This time we are back in 1941 and flit from Berlin (“the capital of a banana republic that had run out of bananas”) to Prague.
"Or like you," thought Jeff, as he watched the figure before him flit away toward the house.
Silent, inscrutable, they flit through the American scene, alien to the last.
If disturbed, or suddenly frightened, the Ousel will flit up or down the stream.
With yours so nearly ready to flit, no change in size is indicated now.
They were nomads and the descendants of nomads, who for ages had been used to fold their tents and flit away.
But Darrow's face was unstirred save by the flit of his half-amused smile.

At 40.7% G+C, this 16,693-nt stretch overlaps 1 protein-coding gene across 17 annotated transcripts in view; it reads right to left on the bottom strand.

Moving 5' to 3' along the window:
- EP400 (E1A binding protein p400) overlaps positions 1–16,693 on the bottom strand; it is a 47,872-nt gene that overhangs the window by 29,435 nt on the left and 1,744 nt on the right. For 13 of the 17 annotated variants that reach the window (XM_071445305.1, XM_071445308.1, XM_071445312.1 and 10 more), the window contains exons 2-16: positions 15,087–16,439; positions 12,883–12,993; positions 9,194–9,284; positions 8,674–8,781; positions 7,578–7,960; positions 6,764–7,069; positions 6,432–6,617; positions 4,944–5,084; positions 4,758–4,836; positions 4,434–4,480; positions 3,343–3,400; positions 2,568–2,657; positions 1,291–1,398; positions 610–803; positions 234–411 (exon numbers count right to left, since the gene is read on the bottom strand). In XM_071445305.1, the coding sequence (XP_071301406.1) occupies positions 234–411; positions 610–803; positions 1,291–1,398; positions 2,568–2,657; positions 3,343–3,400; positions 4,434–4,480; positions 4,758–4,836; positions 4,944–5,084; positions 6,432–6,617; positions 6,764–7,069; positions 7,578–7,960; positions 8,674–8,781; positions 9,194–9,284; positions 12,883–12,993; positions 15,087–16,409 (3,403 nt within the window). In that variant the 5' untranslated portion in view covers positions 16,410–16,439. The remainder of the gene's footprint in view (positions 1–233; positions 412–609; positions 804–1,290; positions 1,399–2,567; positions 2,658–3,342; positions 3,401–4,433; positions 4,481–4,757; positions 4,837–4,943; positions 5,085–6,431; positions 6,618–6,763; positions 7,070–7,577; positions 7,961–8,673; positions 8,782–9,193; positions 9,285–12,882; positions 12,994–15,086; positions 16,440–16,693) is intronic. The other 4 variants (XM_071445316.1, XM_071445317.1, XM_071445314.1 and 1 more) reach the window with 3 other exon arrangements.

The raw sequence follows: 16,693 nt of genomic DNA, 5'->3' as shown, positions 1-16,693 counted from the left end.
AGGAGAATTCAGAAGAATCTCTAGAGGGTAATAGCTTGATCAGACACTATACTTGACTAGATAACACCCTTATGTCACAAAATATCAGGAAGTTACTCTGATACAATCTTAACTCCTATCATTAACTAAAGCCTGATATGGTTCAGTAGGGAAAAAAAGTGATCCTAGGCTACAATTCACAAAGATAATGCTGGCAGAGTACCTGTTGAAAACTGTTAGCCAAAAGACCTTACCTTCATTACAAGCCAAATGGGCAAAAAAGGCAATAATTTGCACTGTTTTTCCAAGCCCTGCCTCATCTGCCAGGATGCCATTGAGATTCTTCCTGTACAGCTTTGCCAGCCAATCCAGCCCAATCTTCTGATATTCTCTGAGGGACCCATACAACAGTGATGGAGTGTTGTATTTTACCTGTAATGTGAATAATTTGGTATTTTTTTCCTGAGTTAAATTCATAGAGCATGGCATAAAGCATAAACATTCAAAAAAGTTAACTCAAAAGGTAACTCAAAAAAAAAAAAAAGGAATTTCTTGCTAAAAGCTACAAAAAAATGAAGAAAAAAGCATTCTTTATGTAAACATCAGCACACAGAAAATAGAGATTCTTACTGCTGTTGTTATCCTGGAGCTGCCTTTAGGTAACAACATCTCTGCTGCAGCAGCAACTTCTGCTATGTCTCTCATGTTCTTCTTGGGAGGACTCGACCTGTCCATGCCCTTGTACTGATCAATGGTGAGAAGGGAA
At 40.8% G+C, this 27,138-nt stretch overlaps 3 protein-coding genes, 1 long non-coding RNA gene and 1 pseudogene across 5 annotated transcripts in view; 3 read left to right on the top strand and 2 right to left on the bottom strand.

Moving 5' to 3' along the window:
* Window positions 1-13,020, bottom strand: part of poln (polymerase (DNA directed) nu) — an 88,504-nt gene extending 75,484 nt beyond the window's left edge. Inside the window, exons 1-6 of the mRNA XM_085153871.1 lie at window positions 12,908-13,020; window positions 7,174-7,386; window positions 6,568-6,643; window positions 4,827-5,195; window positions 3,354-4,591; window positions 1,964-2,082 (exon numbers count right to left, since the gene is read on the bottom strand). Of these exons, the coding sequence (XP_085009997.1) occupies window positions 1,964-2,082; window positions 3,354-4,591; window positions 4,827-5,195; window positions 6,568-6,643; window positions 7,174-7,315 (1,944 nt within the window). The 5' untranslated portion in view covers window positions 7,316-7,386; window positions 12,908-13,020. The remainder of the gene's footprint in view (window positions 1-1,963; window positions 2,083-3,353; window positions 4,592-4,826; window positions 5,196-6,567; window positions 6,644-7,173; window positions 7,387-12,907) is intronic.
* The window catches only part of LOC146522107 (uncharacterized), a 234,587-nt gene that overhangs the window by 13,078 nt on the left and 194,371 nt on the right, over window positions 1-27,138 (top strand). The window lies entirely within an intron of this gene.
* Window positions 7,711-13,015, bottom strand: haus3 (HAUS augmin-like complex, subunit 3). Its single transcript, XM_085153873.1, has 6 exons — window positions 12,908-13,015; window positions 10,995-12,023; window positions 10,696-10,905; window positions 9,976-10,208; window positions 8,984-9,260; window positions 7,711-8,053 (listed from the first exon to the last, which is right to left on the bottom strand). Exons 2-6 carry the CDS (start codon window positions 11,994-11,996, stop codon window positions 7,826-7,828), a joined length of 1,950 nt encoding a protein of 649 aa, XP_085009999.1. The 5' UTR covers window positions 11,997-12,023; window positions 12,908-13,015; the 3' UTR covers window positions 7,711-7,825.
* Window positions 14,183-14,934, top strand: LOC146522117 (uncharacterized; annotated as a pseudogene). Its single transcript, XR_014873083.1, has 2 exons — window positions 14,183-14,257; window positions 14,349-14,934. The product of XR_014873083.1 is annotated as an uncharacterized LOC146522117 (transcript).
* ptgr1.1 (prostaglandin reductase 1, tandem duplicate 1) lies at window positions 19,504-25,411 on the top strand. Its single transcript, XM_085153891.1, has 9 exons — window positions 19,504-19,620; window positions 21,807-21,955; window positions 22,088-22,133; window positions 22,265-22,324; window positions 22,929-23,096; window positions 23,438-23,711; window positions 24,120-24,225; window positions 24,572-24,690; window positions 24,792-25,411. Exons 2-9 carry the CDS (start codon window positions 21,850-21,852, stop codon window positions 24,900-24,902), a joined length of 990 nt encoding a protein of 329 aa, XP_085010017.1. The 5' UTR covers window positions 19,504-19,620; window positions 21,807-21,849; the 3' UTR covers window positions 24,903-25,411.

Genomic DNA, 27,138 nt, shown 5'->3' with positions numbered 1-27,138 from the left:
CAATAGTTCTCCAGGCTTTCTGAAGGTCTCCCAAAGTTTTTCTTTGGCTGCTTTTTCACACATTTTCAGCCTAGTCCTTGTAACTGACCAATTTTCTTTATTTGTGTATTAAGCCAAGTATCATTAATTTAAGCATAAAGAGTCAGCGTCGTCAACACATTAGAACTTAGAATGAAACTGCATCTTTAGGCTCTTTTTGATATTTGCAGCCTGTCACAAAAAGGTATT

Never were seen men and women so strange as flit across this stage.
My experience of men is that when they begin to quote poetry they are going to flit.
A moment later he heard her flit down the corridor, and heard Asshlin open the heavy outer door.
c.1200, flutten "convey, move, take, carry away, go away," perhaps from Old Norse flytja "to remove, bring."
Theire desire ... is to goe to theire newe masters eyther on a Tewsday, or on a Thursday; for ... they say Munday flitte, Neaver sitte. [Henry Best, farming & account book, 1641]Related: Flitted; flitting. As a noun, from 1835.
A male homosexual; effeminate man (1940s+)